Letter case (or just case) is the distinction between the letters that are in larger upper case (also uppercase, capital letters, capitals, caps, large letters, or more formally majuscule) and smaller lower case (also lowercase, small letters, or more formally minuscule) in the written representation of certain languages.

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Lorraine

Lorraine (Lorrain: Louréne; Lorraine Franconian: Lottringe; German:; Loutrengen) is a cultural and historical region in north-eastern France, now located in the administrative region of Grand Est.

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Lorraine Franconian

Lorraine Franconian (Lorraine Franconian: Plàtt, lothrìnger Plàtt; francique lorrain, platt lorrain; Lothringisch) is an ambiguous designation for dialects of West Central German (Westmitteldeutsch), a group of High German dialects spoken in the Moselle department of the former north-eastern French region of Lorraine (See Linguistic boundary of Moselle).

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Low Alemannic German

Low Alemannic (Niederalemannisch) is a branch of Alemannic German, which is part of Upper German.

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M

M (named em) is the thirteenth letter of the modern English alphabet and the ISO basic Latin alphabet.

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Markgräflerland

Markgräflerland is a region in the southwest of Germany, in the south of the German federal state (Bundesland) of Baden-Württemberg, located between the Breisgau in the north and the Black Forest in the east; adjacent to west with France and in the south with Switzerland.

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Mulhouse

Mulhouse (Alsatian: Milhüsa or Milhüse,;; i.e. mill house) is a city and commune in eastern France, close to the Swiss and German borders.

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N

N (named en) is the fourteenth letter in the modern English alphabet and the ISO basic Latin alphabet.

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Nasal consonant

In phonetics, a nasal, also called a nasal occlusive, nasal stop in contrast with a nasal fricative, or nasal continuant, is an occlusive consonant produced with a lowered velum, allowing air to escape freely through the nose.

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O

O (named o, plural oes) is the 15th letter and the fourth vowel in the modern English alphabet and the ISO basic Latin alphabet.

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Obstruent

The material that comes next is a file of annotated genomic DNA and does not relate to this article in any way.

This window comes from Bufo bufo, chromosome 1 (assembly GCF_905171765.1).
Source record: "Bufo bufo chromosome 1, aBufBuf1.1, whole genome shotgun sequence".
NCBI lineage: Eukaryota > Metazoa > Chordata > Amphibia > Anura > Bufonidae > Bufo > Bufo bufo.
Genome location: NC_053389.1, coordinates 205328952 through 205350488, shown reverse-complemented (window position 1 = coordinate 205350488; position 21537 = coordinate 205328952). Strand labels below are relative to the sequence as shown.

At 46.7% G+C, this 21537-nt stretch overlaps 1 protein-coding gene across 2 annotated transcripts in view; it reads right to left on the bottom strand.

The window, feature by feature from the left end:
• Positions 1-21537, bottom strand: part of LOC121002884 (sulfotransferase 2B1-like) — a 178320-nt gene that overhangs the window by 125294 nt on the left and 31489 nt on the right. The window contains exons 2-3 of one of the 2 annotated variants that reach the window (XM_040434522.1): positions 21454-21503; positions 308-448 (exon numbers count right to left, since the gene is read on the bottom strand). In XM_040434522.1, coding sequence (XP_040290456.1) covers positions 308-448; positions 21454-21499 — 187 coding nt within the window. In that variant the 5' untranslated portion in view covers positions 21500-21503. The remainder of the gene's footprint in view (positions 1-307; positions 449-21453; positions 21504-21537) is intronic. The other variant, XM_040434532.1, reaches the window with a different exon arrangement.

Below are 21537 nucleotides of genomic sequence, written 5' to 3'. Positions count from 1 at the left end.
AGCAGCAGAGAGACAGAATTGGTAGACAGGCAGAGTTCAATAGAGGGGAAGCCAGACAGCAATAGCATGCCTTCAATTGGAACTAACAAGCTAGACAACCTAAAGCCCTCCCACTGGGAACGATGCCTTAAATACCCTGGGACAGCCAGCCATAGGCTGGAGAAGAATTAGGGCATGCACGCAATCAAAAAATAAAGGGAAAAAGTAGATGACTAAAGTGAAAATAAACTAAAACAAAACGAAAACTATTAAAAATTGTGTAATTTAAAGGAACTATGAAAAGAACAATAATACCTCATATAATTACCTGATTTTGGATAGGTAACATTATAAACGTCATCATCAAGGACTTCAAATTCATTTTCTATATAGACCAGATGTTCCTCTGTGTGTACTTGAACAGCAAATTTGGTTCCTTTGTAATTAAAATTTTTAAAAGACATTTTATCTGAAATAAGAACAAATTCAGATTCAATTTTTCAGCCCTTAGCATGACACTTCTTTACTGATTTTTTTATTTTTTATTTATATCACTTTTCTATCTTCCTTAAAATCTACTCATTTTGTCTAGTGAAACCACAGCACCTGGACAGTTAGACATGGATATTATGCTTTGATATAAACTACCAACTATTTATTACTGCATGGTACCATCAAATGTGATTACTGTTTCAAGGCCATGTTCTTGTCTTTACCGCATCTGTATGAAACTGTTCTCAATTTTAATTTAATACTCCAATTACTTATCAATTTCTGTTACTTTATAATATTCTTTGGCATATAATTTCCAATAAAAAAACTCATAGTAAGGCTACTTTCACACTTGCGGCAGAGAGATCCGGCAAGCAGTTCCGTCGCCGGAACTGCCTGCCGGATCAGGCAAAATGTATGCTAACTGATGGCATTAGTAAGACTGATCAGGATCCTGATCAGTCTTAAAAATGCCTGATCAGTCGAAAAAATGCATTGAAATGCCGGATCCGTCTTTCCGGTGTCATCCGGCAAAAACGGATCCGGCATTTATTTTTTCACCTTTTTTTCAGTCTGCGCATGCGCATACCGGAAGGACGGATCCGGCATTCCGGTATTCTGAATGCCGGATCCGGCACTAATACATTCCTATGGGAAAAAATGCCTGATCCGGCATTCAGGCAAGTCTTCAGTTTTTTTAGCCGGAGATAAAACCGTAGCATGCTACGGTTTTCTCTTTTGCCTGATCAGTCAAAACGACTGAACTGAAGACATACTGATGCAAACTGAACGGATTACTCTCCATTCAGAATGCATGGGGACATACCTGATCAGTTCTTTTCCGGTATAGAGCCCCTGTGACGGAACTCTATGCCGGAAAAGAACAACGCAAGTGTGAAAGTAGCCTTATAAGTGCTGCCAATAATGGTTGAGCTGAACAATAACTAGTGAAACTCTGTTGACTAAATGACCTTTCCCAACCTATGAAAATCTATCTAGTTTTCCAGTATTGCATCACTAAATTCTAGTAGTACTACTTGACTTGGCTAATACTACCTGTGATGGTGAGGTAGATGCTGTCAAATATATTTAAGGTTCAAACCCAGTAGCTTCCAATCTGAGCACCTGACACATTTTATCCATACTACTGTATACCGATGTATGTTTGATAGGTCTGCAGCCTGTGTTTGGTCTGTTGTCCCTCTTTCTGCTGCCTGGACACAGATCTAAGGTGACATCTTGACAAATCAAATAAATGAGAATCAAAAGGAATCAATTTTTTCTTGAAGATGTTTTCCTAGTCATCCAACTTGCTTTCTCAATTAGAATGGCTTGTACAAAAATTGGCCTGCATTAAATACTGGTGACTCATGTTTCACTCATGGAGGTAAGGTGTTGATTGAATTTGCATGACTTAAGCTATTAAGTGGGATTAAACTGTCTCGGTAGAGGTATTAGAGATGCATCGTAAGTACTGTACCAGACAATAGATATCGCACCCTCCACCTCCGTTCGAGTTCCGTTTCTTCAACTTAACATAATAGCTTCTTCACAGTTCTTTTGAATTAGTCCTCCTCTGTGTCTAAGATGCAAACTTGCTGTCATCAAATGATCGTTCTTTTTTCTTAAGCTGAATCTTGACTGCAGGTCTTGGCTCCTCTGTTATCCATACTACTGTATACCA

An obstruent is a speech sound such as,, or that is formed by obstructing airflow.

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Occitan language

Occitan, also known as lenga d'òc (langue d'oc) by its native speakers, is a Romance language.

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P

P (named pee) is the 16th letter of the modern English alphabet and the ISO basic Latin alphabet.

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Palatal consonant

Palatal consonants are consonants articulated with the body of the tongue raised against the hard palate (the middle part of the roof of the mouth).

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Postalveolar consonant

Postalveolar consonants (sometimes spelled post-alveolar) are consonants articulated with the tongue near or touching the back of the alveolar ridge, farther back in the mouth than the alveolar consonants, which are at the ridge itself but not as far back as the hard palate, the place of articulation for palatal consonants.

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Q

Q (named cue) is the 17th letter of the modern English alphabet and the ISO basic Latin alphabet.

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R

R (named ar/or) is the 18th letter of the modern English alphabet and the ISO basic Latin alphabet.

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Regional language

A regional language is a language spoken in an area of a sovereign state, whether it be a small area, a federal state or province, or some wider area.

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S

S (named ess, plural esses) is the 19th letter in the Modern English alphabet and the ISO basic Latin alphabet.

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Sonorant

In phonetics and phonology, a sonorant or resonant is a speech sound that is produced with continuous, non-turbulent airflow in the vocal tract; these are the manners of articulation that are most often voiced in the world's languages.

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Standard German

Standard German, High German or more precisely Standard High German (Standarddeutsch, Hochdeutsch, or in Swiss Schriftdeutsch) is the standardized variety of the German language used in formal contexts, and for communication between different dialect areas.

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Stop consonant

In phonetics, a stop, also known as a plosive or oral occlusive, is a consonant in which the vocal tract is blocked so that all airflow ceases.